EDITORIAL: Why Clayton Phillips is Penn State’s Most Important Player
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When defender Clayton Phillips transferred from Minnesota to Penn State after his sophomore year, the Nittany Lion faithful knew they were getting a good one.
Now one season in the blue and white under his belt, Phillips looks to cap his college career with a statement.
The Pittsburgh Penguins’ third-round prospect is everything the Nittany Lions have needed since the birth of their program. Phillips is the perfect two-way defenseman. He can provide a little offense, but his speciality is his elite hockey IQ in the defensive end.
Headed into the 2020-21 season, Phillips will likely be paired with shutdown defenseman Paul DeNaples. This top line defense unit will certainly be one that head coach Guy Gadowsky can count on to log big minutes against top competition.
Penn State is losing tremendous talent from its championship-caliber team a year ago. The loss of program greats Nate Sucese and Brandon Biro will be a huge dent for the team to fill. Defensively, they lost Big Ten Player of the Year Cole Hults to a professional contract with the Los Angeles Kings.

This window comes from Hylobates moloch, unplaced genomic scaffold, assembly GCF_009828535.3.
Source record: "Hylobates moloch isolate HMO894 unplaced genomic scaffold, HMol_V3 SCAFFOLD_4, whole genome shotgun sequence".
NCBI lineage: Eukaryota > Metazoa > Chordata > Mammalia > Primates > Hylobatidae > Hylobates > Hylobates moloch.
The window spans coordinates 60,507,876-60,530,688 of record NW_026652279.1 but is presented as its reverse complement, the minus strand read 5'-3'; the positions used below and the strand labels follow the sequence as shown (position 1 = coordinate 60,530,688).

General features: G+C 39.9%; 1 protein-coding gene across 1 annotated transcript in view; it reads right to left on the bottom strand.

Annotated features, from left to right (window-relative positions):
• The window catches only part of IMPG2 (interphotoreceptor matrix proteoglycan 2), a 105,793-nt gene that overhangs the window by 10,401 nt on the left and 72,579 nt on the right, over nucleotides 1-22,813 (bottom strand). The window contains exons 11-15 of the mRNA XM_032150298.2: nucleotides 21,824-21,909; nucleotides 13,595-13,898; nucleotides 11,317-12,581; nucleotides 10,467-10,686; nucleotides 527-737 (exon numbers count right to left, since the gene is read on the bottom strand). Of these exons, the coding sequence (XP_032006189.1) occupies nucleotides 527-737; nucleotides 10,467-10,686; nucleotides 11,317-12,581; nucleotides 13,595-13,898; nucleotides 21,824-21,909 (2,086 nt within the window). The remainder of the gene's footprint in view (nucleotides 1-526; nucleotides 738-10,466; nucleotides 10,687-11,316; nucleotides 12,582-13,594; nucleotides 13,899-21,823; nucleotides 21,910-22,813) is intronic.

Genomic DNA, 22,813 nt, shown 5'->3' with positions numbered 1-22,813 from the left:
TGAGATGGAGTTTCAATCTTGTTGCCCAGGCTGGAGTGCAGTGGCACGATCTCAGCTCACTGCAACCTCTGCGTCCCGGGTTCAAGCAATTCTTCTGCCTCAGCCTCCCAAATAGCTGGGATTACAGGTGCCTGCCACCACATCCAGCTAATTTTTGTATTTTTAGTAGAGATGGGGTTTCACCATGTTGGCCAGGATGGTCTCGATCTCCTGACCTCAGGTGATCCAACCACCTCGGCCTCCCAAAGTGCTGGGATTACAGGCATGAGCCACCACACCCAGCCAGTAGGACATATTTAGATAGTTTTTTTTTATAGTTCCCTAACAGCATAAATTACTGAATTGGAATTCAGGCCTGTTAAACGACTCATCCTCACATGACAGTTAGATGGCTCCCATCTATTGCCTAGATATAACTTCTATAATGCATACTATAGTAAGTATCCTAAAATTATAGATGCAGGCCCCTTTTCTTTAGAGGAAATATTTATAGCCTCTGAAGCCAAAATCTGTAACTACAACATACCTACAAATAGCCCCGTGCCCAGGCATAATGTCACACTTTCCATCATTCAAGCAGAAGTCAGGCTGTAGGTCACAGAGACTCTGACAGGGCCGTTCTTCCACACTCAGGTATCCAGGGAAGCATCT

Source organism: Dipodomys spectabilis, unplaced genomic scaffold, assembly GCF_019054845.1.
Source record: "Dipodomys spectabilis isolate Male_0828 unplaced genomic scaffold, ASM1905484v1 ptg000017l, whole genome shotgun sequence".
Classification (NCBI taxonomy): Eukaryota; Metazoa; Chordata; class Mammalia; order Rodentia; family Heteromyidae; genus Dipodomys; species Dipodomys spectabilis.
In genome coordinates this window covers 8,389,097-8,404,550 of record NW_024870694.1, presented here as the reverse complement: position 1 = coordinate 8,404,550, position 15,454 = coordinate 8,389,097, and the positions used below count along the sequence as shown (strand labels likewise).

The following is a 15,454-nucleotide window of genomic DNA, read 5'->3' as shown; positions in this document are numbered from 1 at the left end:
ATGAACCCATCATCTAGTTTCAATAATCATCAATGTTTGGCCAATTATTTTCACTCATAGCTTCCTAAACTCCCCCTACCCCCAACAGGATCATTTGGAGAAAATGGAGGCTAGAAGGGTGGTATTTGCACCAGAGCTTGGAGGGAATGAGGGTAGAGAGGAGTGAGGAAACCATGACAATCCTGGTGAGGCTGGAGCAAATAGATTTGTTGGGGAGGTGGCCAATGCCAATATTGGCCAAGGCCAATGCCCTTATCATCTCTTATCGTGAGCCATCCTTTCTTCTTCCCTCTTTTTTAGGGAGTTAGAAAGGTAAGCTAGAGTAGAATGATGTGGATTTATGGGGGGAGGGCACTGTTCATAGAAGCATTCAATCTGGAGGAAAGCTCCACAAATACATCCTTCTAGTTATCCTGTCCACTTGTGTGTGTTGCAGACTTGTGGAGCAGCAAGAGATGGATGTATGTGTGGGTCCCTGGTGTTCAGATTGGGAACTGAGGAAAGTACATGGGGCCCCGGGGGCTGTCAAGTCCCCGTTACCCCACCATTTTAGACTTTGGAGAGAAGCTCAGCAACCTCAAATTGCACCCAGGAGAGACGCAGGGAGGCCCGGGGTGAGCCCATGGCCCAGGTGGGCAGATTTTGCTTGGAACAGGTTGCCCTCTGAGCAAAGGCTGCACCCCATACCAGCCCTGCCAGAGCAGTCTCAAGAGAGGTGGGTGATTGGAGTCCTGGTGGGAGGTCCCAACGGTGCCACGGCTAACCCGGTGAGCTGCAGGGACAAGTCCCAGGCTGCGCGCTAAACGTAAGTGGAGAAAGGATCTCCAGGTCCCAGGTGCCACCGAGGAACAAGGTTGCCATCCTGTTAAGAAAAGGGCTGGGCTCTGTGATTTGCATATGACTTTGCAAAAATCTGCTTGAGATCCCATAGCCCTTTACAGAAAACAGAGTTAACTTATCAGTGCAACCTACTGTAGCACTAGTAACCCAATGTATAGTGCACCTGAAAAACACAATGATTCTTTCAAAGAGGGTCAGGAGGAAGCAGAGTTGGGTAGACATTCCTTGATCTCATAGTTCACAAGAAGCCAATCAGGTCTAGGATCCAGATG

The good news is the return of Alex Limoges, who has recently been touted on the Preseason All-Big Ten first team.
Phillips, despite being the second-highest draft prospect in program history, was not even listed on the Big Ten’s honorable mentions.
So how come I believe Phillips is Penn State’s most important player?
First, it's easy to point to team success with and without him. In 2018-2019, without Phillips, Penn State had one of the most potent offensive teams in college hockey history. Their NCAA-leading 177 goals blew the doors off second place St. Cloud State, which ended up being the tournament’s No. 1 overall seed.
While you would think that team was destined for greatness, their defense might have been as bad as their offense was good. They finished 58th of 60 in goals against, enough to cost them a spot in the postseason.
A year later, Phillips entered the fold, and the team completely transformed. The Nittany Lions finished in the top 25 in goals against while still keeping most of their offensive production.
Phillips won’t be flooded on the score sheet, but make no mistake—he is a special player. He is really strong with his lower body and has great balance when skating. There’s very little unnecessary or wasted movement, which allows him to get around the ice smoothly and efficiently. In addition, Phillips is a solid puck handler which makes him good under pressure.
I believe Phillips is not only the most important player, but also the most valuable. An injury or slump in his game and Penn State will struggle to replace those minutes.
While Alex Limoges and the offensive system will be on display once again, it is the reliability and consistency of Clayton Phillips that will play a critical factor moving forward.
Kyle Cannillo is a junior majoring in journalism. To contact him, email firstname.lastname@example.org.